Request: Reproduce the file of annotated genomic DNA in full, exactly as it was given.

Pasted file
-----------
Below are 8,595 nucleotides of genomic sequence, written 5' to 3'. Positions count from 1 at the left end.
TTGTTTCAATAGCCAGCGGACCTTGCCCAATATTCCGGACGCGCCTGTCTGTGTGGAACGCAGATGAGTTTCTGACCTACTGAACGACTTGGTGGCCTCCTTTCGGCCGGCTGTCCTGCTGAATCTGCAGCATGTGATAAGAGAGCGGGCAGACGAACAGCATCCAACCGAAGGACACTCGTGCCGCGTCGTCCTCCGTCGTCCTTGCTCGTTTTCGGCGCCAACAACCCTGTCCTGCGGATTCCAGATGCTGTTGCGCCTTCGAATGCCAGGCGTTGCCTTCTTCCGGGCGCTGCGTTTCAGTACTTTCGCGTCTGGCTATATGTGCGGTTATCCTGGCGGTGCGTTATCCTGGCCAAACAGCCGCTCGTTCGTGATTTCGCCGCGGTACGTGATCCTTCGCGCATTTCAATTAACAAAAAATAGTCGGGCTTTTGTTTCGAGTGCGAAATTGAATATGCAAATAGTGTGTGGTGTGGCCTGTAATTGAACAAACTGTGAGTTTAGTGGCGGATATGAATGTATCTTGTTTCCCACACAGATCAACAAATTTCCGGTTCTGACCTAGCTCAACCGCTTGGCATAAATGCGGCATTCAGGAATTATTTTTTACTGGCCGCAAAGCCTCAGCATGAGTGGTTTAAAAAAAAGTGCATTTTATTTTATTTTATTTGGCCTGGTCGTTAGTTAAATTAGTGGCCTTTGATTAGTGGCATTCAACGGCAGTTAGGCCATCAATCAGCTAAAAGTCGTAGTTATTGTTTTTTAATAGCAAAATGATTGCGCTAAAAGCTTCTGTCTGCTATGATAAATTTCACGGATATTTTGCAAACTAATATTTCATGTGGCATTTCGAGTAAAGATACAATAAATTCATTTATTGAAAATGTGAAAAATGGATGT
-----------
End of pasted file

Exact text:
Below are 8,595 nucleotides of genomic sequence, written 5' to 3'. Positions count from 1 at the left end.
TTGTTTCAATAGCCAGCGGACCTTGCCCAATATTCCGGACGCGCCTGTCTGTGTGGAACGCAGATGAGTTTCTGACCTACTGAACGACTTGGTGGCCTCCTTTCGGCCGGCTGTCCTGCTGAATCTGCAGCATGTGATAAGAGAGCGGGCAGACGAACAGCATCCAACCGAAGGACACTCGTGCCGCGTCGTCCTCCGTCGTCCTTGCTCGTTTTCGGCGCCAACAACCCTGTCCTGCGGATTCCAGATGCTGTTGCGCCTTCGAATGCCAGGCGTTGCCTTCTTCCGGGCGCTGCGTTTCAGTACTTTCGCGTCTGGCTATATGTGCGGTTATCCTGGCGGTGCGTTATCCTGGCCAAACAGCCGCTCGTTCGTGATTTCGCCGCGGTACGTGATCCTTCGCGCATTTCAATTAACAAAAAATAGTCGGGCTTTTGTTTCGAGTGCGAAATTGAATATGCAAATAGTGTGTGGTGTGGCCTGTAATTGAACAAACTGTGAGTTTAGTGGCGGATATGAATGTATCTTGTTTCCCACACAGATCAACAAATTTCCGGTTCTGACCTAGCTCAACCGCTTGGCATAAATGCGGCATTCAGGAATTATTTTTTACTGGCCGCAAAGCCTCAGCATGAGTGGTTTAAAAAAAAGTGCATTTTATTTTATTTTATTTGGCCTGGTCGTTAGTTAAATTAGTGGCCTTTGATTAGTGGCATTCAACGGCAGTTAGGCCATCAATCAGCTAAAAGTCGTAGTTATTGTTTTTTAATAGCAAAATGATTGCGCTAAAAGCTTCTGTCTGCTATGATAAATTTCACGGATATTTTGCAAACTAATATTTCATGTGGCATTTCGAGTAAAGATACAATAAATTCATTTATTGAAAATGTGAAAAATGGATGT